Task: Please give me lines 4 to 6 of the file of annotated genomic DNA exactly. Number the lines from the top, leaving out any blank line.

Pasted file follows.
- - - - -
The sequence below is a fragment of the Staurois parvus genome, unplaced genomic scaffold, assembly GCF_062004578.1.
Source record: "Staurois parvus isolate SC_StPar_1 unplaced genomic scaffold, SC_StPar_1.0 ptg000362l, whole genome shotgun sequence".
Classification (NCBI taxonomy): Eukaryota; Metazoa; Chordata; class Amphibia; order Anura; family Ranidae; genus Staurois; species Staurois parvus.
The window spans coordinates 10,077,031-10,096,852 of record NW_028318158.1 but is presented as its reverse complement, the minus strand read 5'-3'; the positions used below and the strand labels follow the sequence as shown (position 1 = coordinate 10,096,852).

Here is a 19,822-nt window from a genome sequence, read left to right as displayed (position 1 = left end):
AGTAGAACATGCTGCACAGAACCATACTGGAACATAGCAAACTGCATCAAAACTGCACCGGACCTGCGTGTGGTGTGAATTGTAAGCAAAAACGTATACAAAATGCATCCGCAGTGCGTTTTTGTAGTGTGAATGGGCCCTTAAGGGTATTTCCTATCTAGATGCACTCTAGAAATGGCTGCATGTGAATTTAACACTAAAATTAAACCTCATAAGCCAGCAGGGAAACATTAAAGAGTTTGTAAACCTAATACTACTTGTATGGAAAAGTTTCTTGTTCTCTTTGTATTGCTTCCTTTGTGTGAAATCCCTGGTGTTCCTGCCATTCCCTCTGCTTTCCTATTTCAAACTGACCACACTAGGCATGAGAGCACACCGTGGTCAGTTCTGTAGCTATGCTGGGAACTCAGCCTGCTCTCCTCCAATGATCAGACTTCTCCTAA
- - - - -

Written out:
The window spans coordinates 10,077,031-10,096,852 of record NW_028318158.1 but is presented as its reverse complement, the minus strand read 5'-3'; the positions used below and the strand labels follow the sequence as shown (position 1 = coordinate 10,096,852).

Here is a 19,822-nt window from a genome sequence, read left to right as displayed (position 1 = left end):
AGTAGAACATGCTGCACAGAACCATACTGGAACATAGCAAACTGCATCAAAACTGCACCGGACCTGCGTGTGGTGTGAATTGTAAGCAAAAACGTATACAAAATGCATCCGCAGTGCGTTTTTGTAGTGTGAATGGGCCCTTAAGGGTATTTCCTATCTAGATGCACTCTAGAAATGGCTGCATGTGAATTTAACACTAAAATTAAACCTCATAAGCCAGCAGGGAAACATTAAAGAGTTTGTAAACCTAATACTACTTGTATGGAAAAGTTTCTTGTTCTCTTTGTATTGCTTCCTTTGTGTGAAATCCCTGGTGTTCCTGCCATTCCCTCTGCTTTCCTATTTCAAACTGACCACACTAGGCATGAGAGCACACCGTGGTCAGTTCTGTAGCTATGCTGGGAACTCAGCCTGCTCTCCTCCAATGATCAGACTTCTCCTAA